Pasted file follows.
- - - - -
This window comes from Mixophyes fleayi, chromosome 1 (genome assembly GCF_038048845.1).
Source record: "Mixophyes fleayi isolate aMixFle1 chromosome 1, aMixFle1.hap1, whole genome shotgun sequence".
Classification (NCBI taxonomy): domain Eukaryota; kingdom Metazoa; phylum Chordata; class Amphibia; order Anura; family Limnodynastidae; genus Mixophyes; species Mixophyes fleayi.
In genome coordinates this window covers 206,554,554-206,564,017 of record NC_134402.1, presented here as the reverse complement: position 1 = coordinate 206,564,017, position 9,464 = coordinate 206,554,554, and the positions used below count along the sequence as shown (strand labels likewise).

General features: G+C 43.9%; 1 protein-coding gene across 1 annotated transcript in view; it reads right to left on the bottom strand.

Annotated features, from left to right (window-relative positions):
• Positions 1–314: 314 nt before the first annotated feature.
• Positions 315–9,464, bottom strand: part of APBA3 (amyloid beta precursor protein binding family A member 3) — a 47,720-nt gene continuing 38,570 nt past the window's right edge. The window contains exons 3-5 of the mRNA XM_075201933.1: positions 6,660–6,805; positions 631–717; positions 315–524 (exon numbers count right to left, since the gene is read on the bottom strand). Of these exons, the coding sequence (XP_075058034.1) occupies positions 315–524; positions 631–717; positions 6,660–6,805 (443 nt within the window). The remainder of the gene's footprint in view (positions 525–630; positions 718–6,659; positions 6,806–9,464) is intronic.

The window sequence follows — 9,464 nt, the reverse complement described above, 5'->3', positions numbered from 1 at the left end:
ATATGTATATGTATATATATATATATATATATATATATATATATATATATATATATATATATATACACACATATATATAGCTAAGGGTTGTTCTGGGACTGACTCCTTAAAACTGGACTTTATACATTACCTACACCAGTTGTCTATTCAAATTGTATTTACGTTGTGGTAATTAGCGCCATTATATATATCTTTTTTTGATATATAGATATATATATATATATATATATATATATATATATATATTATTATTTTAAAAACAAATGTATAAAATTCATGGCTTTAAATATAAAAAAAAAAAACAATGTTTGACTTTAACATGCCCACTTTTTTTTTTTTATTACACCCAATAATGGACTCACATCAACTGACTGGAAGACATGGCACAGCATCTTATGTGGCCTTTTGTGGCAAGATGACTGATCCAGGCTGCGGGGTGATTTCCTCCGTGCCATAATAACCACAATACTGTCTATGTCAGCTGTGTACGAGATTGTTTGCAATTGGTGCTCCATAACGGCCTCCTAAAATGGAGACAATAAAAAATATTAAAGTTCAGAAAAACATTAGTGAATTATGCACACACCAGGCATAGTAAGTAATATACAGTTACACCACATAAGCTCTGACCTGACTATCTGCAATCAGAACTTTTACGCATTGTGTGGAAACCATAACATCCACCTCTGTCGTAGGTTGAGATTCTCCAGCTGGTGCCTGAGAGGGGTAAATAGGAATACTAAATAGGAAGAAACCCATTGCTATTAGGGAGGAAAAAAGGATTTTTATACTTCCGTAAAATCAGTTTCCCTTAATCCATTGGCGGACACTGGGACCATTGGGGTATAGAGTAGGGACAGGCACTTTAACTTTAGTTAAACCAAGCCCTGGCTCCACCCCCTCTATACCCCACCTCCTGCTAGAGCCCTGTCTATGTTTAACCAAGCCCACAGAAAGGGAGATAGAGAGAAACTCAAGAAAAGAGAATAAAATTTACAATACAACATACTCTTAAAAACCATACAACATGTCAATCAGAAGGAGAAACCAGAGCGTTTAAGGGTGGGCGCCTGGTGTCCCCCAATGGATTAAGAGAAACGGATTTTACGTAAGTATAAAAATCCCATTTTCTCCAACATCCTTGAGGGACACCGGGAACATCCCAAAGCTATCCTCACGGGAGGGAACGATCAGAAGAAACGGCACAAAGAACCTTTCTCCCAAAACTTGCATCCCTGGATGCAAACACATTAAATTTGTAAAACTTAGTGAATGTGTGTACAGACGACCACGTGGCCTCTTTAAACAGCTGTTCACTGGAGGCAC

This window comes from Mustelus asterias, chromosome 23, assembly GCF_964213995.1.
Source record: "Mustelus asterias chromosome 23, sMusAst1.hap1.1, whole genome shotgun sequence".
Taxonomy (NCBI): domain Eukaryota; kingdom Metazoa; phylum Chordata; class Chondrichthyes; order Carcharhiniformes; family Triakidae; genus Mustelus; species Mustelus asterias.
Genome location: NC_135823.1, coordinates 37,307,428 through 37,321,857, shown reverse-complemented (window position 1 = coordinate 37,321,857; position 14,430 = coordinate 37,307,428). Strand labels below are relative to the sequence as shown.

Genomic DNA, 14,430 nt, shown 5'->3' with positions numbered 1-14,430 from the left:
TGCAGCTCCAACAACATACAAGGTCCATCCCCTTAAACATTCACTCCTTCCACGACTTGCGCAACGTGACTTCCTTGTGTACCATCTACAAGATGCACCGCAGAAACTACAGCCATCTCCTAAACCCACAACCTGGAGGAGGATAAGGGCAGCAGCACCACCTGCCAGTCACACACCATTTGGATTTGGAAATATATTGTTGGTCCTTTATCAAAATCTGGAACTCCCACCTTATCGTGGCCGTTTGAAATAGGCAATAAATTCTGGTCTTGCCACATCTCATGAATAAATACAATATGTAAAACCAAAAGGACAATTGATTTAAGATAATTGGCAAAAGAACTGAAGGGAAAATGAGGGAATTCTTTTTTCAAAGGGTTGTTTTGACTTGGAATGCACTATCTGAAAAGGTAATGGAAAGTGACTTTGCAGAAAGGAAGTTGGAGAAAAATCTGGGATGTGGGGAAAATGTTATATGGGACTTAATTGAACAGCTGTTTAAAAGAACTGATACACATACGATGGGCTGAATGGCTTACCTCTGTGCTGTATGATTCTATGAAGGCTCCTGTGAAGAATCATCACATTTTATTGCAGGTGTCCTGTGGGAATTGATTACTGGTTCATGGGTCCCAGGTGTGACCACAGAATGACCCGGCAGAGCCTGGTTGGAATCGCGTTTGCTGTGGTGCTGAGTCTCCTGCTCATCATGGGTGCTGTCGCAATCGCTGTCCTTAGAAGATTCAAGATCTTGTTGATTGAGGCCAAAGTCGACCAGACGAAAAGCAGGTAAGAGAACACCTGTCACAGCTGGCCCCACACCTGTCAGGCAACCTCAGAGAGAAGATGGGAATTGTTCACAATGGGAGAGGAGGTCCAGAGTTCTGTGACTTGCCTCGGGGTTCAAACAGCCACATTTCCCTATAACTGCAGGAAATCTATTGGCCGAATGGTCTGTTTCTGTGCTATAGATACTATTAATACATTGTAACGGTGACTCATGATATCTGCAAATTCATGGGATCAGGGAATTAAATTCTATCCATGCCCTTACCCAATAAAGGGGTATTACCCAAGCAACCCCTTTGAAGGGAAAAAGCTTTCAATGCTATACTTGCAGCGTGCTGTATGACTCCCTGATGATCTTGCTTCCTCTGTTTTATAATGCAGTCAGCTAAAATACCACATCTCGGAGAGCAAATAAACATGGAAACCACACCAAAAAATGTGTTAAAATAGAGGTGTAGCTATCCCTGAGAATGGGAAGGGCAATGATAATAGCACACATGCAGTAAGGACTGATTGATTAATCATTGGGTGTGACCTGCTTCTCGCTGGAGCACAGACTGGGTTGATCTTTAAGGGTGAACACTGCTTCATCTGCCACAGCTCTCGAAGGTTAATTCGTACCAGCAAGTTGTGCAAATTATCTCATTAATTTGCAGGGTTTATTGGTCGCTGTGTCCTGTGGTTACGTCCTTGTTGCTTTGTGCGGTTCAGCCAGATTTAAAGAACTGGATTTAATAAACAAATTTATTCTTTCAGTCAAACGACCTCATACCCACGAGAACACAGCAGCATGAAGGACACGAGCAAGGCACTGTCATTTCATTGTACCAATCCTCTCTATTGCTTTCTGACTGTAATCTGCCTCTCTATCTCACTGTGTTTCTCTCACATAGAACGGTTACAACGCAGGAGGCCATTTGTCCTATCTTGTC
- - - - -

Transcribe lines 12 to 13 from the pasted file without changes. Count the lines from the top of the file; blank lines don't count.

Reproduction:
Source record: "Mustelus asterias chromosome 23, sMusAst1.hap1.1, whole genome shotgun sequence".
Taxonomy (NCBI): domain Eukaryota; kingdom Metazoa; phylum Chordata; class Chondrichthyes; order Carcharhiniformes; family Triakidae; genus Mustelus; species Mustelus asterias.